Horns occur in a large group of animals. They come in a variety of shapes, sizes and forms. Typically, horns don’t show any branching. Its common that both males and females grow horns.

Sheep, goats, antelope, bison and domestic cattle, collectively known as Bovoids, all have horns.

Other groups of animals, like rhinos and giraffes, also grow horns.

Antlers are most commonly found only on males; with some exceptions (caribou females sometimes grow antlers).

During the growth phase, antlers are one of the fastest growing cellular structures in the animal kingdom.  New growth can often be seen on a daily basis.

Antlers grow from knobby protuberances on the skull called pedicles. Normally, there are two pedicles, one on each side of the head.

Growing antlers are covered in a skin covering called velvet, which is extremely sensitive. On moose and caribou, there can be vivid stripes of colour in the velvet, called ‘marbling’. In velvet, antlers are warm to the touch, as they are highly vascularized (full of blood vessels) and, if damaged, can bleed profusely.

The end of the antler growing period is a time of mineralizing and hardening of the spongy antler. Once the velvet is gone, what’s left is hardened antler made of bone.

In Ontario, all deer species begin to grow their antlers in late spring. By late August and into September, the velvet is shed. It falls off quickly, usually aided by thrashing trees and shrubs. Velvet is nutritious; I once watched a moose swing its head to catch dangling strips of velvet to eat. Antlers are shed sometime during the winter or into spring.

In general, healthy, mature male deer have the largest antlers.

Antlers are often described as palmated – think moose – or cervicorn, as found on elk, whitetails and caribou. Cervicorn antlers have an obvious main beam with points.

One of the largest racks ever was found on the extinct Irish elk, an animal that ranged across Eurasia. It was about 2.1 metres (6.9 ft) tall at the shoulders, a little bit taller than a big bull moose.

It had a spectacular rack. Some Irish elk had crowns measuring over 3.6 m (12 ft) from tip to tip that weighed up to 40 kg (88 lb).  The species went extinct less than 8,000 years ago, coincident with a die-off of many deer species, including a number of moose ancestors, some of which had racks that were more than 8 feet across. No moose today have a rack like that.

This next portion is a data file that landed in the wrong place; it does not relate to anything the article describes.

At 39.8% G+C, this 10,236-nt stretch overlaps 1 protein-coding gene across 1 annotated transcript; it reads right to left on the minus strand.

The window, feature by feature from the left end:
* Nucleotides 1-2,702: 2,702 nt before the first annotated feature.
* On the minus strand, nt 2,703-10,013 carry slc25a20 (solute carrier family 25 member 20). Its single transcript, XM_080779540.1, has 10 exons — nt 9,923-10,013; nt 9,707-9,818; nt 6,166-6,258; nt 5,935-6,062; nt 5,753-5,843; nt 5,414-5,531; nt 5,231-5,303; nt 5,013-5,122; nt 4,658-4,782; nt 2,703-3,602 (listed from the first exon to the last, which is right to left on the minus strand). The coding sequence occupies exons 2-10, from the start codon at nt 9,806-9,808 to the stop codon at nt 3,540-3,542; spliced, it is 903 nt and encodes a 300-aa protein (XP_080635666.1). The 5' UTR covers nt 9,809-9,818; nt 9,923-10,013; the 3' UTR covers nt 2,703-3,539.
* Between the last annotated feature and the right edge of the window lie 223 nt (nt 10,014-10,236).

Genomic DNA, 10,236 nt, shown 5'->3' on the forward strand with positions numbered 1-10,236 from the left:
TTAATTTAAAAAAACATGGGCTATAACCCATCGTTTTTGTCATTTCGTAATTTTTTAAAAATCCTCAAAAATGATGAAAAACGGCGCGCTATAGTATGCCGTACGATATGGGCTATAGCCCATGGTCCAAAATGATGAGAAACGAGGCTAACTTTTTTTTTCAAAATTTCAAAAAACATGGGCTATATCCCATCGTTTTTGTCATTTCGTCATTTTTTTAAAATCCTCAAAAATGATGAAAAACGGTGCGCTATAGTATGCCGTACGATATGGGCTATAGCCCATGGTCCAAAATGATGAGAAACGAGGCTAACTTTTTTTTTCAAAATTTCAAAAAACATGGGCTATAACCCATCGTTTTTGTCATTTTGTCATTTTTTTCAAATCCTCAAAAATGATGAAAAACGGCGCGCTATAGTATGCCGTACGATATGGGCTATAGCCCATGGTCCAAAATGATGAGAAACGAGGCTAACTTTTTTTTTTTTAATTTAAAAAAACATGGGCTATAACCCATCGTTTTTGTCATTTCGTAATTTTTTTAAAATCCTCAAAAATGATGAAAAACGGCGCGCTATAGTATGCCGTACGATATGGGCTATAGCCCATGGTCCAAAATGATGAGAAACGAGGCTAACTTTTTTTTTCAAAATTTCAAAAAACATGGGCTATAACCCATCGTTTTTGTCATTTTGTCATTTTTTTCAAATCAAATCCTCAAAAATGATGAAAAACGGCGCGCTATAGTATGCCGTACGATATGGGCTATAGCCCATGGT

Climate change is thought to have been a major factor in this multi deer species die-off.

The moose, elk and caribou that roam parts of Ontario today might not have the massive bones of bygone deer, but deer racks today can be pretty darn impressive.

An Ontario moose can grow wide, palmated racks with a spread of over 4’ and weighing more than 40 lbs. The main beam of home-grown elk and caribou antlers can exceed 4’ with many long, sprouting points. Big buck white-tails, with antlers that look like a tree, occur across much of the southern half of the province.

Hunters generally classify deer antlers as ‘Typical’ or ‘Non-Typical’, also called ‘Atypical’.

Each deer species have antler characteristics that are unique. One characteristic of all typical antlers, regardless of the species, is the similarity of the right and left antler – they are virtual mirror images of one another.

Non-typical antlers usually remain paired, and can appear to be mirror images, but they have points that differ substantially from those of a typical with respect to number and placement on the main beam.

Very large non-typicals can be quite bizarre, with lots of points, bumps, burrs and great mass.

Many antlers are ‘in-between’, in that they are mostly typical but have one or more non-typical points.

Older animals tend to have bigger antlers than younger ones and also are more likely to be a non-typical. Very old animals commonly sport antlers that are substantially smaller than the antlers it had during its prime. Genetics, habitat quality and other factors, including weather and injuries, can influence antler growth.

For deer, antlers have a number of uses, notably impressing females and intimidating males during the rut. They can be formidable weapons during fights with rivals or when confronted by predators.